The term Apologist applies especially to early christian writers (c 120-220) who took on the task of recommending their faith to outsiders.

    The term comes from the Greek word apologia (απολογΞ―α), meaning a speaking in defense.

    http://en.wikipedia.org/wiki/Apologetics

  2. Phil McRevis

    That the meanings of words change over time.  I see nothing wrong with the way the writer used the word according to its modern usage.  Of course it’s fairly common for Christians to be a bit behind the times.

    x3

  3. Gerard McGarry

    Aw, come on Ted – don’t write off the whole review on the basis of one syntactical misunderstanding! Coming from Northern Ireland, I’ve heard the term apologist used frequently in relation to opposing ideologies. “Republican apologist” is generally taken as someone who thinks blowing people up in the name of politics is acceptable.

    So, in general, ‘apologist’ has negative connotations for me. But thank you for the background info! It really didn’t help though that Dawkins alternately implied that religious minds were incapable of understanding certain aspects of science.

    Is that all that was poor about the review, or is there something else?

  4. Darren

    Just to swing things back the other way πŸ™‚

    I’m looking forward to reading this, been on my shelf for a while, but I think you may have told me what to expect. Oh, and by the way, I believe in ‘one’ god. But then I’m not like the people the good Dr talks of in his book… I do read the Bible.

    Anyway, this is a good review, to say it isn’t on the grounds of semantics is, shall we say a little fundamental.

  5. Darren

    Just to swing things back the other way πŸ™‚

    I’m looking forward to reading this, been on my shelf for a while, but I think you may have told me what to expect. Oh, and by the way, I believe in ‘one’ god. But then I’m not like the people the good Dr talks of in his book… I do read the Bible.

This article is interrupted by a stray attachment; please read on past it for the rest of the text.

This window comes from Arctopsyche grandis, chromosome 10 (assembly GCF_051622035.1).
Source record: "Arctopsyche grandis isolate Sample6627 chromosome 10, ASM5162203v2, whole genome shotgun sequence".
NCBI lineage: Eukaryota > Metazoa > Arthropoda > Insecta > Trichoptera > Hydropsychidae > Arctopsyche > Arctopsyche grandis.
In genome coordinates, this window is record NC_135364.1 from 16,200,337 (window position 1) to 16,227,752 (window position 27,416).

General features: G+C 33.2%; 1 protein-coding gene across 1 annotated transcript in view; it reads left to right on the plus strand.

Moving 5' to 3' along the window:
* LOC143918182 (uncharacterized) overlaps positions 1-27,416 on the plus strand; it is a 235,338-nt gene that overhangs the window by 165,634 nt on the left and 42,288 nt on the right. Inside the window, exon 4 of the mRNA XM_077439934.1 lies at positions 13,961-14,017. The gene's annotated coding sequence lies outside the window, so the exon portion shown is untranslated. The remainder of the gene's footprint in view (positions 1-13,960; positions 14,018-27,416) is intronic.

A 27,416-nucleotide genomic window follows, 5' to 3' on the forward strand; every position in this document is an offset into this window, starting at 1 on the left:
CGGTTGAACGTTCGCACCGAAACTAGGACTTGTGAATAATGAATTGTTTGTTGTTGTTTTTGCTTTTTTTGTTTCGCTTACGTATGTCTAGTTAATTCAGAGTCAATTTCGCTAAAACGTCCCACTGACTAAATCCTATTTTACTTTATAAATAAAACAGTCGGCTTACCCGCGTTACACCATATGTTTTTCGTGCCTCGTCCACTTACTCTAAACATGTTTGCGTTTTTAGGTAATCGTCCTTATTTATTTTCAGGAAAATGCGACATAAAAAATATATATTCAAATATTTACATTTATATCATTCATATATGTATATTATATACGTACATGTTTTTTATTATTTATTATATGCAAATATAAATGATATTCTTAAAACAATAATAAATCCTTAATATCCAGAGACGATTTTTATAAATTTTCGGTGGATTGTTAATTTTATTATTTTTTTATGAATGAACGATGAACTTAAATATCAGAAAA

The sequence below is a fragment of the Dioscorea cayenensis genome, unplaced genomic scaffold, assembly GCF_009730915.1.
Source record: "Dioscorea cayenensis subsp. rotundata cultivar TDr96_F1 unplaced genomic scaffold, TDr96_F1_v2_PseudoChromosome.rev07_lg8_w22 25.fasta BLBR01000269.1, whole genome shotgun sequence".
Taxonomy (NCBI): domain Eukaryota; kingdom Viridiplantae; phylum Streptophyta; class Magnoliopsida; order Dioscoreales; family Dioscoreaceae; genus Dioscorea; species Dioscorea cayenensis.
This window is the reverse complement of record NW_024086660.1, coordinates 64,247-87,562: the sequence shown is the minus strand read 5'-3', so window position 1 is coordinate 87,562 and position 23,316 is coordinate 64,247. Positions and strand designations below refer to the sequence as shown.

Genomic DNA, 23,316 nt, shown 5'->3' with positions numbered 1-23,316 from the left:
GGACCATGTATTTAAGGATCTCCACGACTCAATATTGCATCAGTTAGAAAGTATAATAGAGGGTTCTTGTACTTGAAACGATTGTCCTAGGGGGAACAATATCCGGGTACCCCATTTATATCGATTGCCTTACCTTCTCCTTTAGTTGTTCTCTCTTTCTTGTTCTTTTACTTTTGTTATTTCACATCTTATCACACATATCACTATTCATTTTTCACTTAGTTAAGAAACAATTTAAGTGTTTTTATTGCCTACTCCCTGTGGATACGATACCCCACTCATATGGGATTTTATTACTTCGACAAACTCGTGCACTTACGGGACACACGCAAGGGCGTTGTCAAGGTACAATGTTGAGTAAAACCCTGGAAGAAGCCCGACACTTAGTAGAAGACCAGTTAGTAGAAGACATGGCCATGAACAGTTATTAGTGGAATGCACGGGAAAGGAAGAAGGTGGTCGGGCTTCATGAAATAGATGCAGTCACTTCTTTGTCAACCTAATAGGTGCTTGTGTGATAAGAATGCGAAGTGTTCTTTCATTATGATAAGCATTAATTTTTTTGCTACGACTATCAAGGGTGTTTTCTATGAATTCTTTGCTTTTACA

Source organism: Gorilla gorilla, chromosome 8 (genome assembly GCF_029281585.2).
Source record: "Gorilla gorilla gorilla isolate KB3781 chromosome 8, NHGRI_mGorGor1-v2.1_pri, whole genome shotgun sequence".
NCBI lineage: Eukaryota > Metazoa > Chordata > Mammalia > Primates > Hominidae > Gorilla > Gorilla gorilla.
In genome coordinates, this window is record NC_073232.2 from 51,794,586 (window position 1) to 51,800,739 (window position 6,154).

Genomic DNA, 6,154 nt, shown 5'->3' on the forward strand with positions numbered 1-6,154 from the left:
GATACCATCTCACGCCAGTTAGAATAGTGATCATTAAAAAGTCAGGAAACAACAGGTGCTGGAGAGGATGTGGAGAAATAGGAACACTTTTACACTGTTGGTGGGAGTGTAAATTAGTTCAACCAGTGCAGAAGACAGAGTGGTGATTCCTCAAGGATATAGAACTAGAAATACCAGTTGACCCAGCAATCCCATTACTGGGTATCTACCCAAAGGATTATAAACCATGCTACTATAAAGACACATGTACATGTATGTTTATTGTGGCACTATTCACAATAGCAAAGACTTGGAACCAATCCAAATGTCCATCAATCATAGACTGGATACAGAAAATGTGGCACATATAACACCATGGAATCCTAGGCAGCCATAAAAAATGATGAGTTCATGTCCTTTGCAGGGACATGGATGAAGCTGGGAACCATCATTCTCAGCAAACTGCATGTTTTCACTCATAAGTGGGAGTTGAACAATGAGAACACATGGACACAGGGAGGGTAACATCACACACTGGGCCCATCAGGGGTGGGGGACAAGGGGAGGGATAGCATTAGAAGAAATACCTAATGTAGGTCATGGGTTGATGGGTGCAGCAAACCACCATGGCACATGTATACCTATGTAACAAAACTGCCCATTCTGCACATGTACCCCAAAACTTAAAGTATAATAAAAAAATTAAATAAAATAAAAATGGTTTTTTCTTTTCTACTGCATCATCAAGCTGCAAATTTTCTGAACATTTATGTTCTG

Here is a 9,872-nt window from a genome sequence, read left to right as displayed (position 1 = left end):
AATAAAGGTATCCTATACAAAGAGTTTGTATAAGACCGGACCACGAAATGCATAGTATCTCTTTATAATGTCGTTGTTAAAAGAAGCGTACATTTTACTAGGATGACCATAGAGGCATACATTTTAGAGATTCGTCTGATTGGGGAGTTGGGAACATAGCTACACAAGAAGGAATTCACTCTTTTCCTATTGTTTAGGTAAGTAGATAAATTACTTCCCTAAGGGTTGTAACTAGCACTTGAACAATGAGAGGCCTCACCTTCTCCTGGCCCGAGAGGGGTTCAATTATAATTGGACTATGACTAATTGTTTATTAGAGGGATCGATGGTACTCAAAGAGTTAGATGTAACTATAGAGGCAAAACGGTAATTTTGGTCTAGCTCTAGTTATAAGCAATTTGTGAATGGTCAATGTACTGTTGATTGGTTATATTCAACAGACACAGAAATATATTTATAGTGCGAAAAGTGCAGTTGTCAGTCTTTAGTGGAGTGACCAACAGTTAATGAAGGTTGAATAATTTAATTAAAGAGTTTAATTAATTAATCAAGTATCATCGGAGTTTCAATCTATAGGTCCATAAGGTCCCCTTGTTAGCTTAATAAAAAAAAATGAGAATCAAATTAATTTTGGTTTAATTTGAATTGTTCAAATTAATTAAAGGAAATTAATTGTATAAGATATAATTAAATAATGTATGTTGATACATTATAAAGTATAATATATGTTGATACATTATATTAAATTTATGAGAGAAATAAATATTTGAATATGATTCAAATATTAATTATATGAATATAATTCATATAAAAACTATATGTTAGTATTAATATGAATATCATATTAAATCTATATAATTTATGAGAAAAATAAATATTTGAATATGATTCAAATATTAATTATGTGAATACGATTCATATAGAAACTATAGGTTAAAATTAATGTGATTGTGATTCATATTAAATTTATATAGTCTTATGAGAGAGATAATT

Anyway, this is a good review, to say it isn’t on the grounds of semantics is, shall we say a little fundamental.

  6. VM

    Almost entirely agreed with this review.

     

    As a biologist I found the talk of the evolution of religion to be a very interesting topic of discussion, seeing as how you don’t see animals praying to some sort of diety. I just never made the connection to it being a self-destructive type of behavior like a moth flying into flames as opposed to an evolutionary side-effect. As you said though, to someone who isn’t aquainted with the sciences it doesn’t do much.

     

    As to people embracing science as opposed to religion: If people poured as much money, time, and work into scientific pursuit as religious ones, then we’d be colonizing new worlds at the moment as opposed to being terrestrially bound. Of course, I’m a bit biased being a scientist here. Besides, a world devoted purely to science in would be far more peaceful than a world devoted to religion. In a world ruled by religion, the worst to happen is a few people clubbing each other to death. In a world ruled by science, the worst to happen would be an unstoppable apocalypse and I forsee this knowledge of possible extinction resulting in the more-or-less cease fire between developed nations that exists today due to the fact that an assault would lead to nuclear wafare (except this cease fire being global seeing as how everyone everywhere would be able to produce some very nasty weaponry). Self-preservation is a wonderful motivator πŸ˜›

    1. Gerard McGarry

      Besides, a world devoted purely to science in would be far more peaceful than a world devoted to religion…I forsee this knowledge of possible extinction resulting in the more-or-less cease fire between developed nations that exists today.

      @VM – Thanks for leaving such a thoughtful comment. Again, from a non-scientific point of view, I don’t necessarily believe that a science-led culture would be uncorruptible. Dawkins treats science with a similarly Utopian reverence, but I think that people will always manage to bastardise technology.

      I mean, would it stop cultural divides and underdeveloped countries to carry out genocides within their own borders? As you say, the technology would exist. I’m not sure that the Western world would step in to stop genocide in countries they have no commercial interest in. That’s just one example off the top of my head.

      Science is more of an enabler than a philosophy. Certainly, the ability to prove or disprove certain religious claims is important – like revealing the Shroud of Turin to be a fake – but personally I don’t need to be hauling around a bronzed statue of Darwin as my new deity!

  7. davegs

    I can’t believe how many movies are out about one prophecy or another it’s really disturbing, but at least there’s good comedies out now.